Looking back and looking forward

Dear Sister,

These are the shirts I wanted to get you  for your birthday,

But I got you this instead. Remember? We had great discussion about one of our  favorite authors, and the transformation of her text from marriage to zombies.

Looking forward to the holidays, I stepped back to remember last year’s festivities. I made these pies, and arranged them on the kitchen counter during Thanksgiving last year. Our sister was sad, from a fight she had earlier that day with her boyfriend, so we cheered her up.


Soon we will be getting ready for this year’s dinner. I’ll make the salad,

Dad will pick the wine.

The mood will be set.
I’m sorry I won’t be seeing you this year for Thanksgiving, but I’m excited to see the rest of our family in a few days. I know you have a long trip though, so don’t forget to strap everybody in for a safe trip!

Love, your Sister

An “a” and a Lad

A lad says what shall warm a farm.  A man says that a dark farce can attack, fatal farms. What shall a gal land? As glass spanks a bank, watch as small shards appall Mark’s hard farm hands.  Mark can rank a man’s marks, cards and all. A bad lad has Mark’s war, an act that has a trap and a zap. Zaps can trap a lark, far awash a grad that wants a farm. That lad can fall apart, talk as darts, watch a blast. Wham! That man’s farm was dark. A fatal farm blasts that lad’s say apart, and Mark’s war pats a grad’s la-la-land. Damn.



As someone who has never read a comic beyond the Sunday Funnies, SPX was quick a shock to the system.  I’ve been at conventions and marketplaces before, but this one had so much to take in that I found my body wandering in a nonsensical pattern around the room.  After reading Chris Ware’s book in class, I thought I had a basic understanding of comics; both in form and content.

One of the booths that caught my attention was of a woman who made comics as a hobby. She formed her comics in grids like bingo boards, but when I asked her if she considered herself “experimental,” she said “no.”  From her perspective, she considered her comics conventional because while her form may have been a little out of the ordinary, her content was what she called “everyday problems.”  Although I respect her opinion, I disagree. I think that having experimental form warrants enough to be considered an experimental comic artist.  It was wonderful speaking with her though because she was very humble and enthusiastic.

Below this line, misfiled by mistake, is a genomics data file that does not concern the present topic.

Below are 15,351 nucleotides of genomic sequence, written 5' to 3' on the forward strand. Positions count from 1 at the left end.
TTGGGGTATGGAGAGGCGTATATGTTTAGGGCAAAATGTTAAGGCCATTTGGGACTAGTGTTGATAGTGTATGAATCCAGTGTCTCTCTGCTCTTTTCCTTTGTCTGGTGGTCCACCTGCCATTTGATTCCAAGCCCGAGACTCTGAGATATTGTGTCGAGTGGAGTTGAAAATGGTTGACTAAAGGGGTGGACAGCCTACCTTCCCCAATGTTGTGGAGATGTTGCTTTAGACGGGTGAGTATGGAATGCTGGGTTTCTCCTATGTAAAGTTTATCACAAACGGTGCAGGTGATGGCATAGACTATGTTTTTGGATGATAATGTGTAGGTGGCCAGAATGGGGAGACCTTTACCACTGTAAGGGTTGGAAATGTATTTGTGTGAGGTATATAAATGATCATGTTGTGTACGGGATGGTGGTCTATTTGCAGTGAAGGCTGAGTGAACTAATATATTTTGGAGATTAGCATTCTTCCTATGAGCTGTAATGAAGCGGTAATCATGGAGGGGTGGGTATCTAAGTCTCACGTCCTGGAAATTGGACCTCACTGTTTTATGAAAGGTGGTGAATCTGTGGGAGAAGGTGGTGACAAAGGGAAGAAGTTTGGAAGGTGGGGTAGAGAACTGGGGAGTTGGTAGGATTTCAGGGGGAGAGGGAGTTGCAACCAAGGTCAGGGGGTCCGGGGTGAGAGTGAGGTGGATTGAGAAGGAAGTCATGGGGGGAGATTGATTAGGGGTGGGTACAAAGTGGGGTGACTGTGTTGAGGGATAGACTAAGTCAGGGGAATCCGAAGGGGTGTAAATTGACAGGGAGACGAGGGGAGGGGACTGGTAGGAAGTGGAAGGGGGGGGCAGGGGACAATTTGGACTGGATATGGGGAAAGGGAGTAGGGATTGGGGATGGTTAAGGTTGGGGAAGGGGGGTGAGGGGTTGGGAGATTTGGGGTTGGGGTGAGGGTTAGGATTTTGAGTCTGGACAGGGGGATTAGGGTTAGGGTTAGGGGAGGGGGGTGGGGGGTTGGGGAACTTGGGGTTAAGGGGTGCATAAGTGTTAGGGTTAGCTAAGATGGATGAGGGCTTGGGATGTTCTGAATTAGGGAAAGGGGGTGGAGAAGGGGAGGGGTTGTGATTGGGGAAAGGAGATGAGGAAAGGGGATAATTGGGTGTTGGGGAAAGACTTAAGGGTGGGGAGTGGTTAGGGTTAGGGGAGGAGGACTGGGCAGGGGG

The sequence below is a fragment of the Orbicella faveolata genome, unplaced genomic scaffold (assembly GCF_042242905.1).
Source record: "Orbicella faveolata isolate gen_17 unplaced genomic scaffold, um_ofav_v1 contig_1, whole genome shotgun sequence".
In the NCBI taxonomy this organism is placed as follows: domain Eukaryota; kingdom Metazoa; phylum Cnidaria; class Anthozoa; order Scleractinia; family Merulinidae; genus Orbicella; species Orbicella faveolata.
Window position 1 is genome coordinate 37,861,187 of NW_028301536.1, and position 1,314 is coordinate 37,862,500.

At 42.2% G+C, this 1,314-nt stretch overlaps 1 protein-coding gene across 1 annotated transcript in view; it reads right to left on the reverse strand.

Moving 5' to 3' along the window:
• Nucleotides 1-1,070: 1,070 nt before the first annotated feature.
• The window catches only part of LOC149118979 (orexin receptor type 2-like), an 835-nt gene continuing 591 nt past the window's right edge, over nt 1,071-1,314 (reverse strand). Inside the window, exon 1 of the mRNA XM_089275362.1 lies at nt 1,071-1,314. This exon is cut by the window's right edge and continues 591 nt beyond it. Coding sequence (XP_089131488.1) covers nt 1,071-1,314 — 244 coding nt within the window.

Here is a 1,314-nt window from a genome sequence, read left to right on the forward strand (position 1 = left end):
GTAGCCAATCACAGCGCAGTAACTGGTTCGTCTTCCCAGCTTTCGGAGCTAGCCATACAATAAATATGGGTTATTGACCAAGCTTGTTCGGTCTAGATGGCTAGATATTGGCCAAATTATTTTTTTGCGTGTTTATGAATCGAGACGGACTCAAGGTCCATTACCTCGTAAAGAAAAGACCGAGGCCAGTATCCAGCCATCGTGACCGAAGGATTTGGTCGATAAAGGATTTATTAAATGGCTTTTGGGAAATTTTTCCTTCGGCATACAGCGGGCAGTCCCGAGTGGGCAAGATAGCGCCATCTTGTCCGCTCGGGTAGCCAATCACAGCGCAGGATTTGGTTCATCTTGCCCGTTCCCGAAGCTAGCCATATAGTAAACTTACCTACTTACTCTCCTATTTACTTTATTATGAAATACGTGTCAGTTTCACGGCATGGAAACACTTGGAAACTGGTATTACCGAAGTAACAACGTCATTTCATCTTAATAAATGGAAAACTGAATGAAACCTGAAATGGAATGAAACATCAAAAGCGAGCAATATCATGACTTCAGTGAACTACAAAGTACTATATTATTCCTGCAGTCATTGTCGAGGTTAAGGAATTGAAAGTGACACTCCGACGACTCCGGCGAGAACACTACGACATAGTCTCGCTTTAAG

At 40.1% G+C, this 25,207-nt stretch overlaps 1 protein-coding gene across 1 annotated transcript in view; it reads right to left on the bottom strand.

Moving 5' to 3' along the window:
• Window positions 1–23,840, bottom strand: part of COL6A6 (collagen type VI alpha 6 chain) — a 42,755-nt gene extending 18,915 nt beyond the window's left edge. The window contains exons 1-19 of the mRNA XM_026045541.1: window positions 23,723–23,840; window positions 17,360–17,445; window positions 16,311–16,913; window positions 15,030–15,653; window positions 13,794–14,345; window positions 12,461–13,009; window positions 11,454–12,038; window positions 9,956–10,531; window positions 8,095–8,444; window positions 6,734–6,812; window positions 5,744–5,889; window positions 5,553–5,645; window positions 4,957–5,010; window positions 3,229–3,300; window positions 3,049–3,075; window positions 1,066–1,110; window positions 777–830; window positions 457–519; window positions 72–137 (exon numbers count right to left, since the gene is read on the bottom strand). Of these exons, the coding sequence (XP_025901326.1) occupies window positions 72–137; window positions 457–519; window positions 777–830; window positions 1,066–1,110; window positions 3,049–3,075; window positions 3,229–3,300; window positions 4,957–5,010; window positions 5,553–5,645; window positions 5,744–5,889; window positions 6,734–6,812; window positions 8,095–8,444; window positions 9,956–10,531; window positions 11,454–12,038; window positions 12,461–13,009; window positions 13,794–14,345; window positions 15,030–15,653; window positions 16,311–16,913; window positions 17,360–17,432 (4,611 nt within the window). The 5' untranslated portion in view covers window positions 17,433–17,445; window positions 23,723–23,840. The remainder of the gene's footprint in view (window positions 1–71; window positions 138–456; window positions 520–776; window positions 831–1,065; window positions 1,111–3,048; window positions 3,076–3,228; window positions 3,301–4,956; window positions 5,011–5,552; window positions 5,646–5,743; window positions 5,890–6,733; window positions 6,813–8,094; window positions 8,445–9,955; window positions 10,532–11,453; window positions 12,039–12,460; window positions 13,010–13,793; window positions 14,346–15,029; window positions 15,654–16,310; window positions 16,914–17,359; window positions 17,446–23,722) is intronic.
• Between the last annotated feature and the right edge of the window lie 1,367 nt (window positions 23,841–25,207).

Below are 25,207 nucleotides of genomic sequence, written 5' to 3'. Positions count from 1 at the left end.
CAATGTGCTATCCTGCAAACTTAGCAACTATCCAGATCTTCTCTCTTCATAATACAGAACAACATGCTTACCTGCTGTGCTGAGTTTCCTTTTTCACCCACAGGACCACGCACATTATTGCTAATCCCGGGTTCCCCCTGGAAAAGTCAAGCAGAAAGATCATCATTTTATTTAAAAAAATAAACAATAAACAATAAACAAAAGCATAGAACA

The second booth I was completely taken with was the cuddlesandrage booth that featured cartoons of vegetables or cute little animals.  What I liked most about their comics was that their characters were very easy to relate to.  They seemed to depict the random moments of absentmindedness of the average person.  They seem relatable because I think most people have days where they feel as melancholy as the unicorn shredding the rainbow, or as exasperated as the pickle in the jar.

While some demonstrate instances of shock or frustration, some were just silly. This made the comic full or truth, but also entertaining and fun to examine.

Lastly, this expo was enlightening in the way each artist presented his or her work.  Most of the booths contained people who were very enthusiastic and immensely proud of their work, while others seemed nervous and almost too uncomfortable asking for money.  The most memorable man, was presenting his first comic at this convention and was very nervous when I approached his table and asked to read his comic entitled “Home.”  The comic was about a boy asking his mother to go home even though they were in the house where they lived.  I found this comic especially powerful because I have been questioning the meaning of ‘home’ myself.  When I asked him what inspired this comic, he explained the feeling of distance and disorientation he sometimes feels in spaces he knows he should feel at home in, which is exactly how I have been feeling ever since my parents uprooted from our home two years ago.  His uneasiness seemed to dissipate as we spoke, and my questions opened him up to a deeper conversation about what makes a place home.  Overall, I found the Expo overwhelming, but I greatly enjoyed the conversations I had and the people I encountered.



The one who gets the last laugh/ and is able to recreate/ an important aspect/ of lowering one’s self/ to be more personal/ is left only with his other senses for comfort./ Being a career driven woman/ is deemed as/desperate/ and/ weapons themselves./ A moment of joy is not attainable or capable of being controlled; it is something passing through, like the wind./ This/ successfully separates the/ evidence of passionate feelings/ from/ the emphasized importance of/ overshadowing/ success/ and/ is an essential part of/ serious/ and powerful/evaluation considering/the eroding of/ feelings connecting/ to the history of/ experience.

Works Used:

Woman of the Year, Surprised by Joy, The Last Laugh Indeed, Jane Eyre’s Class.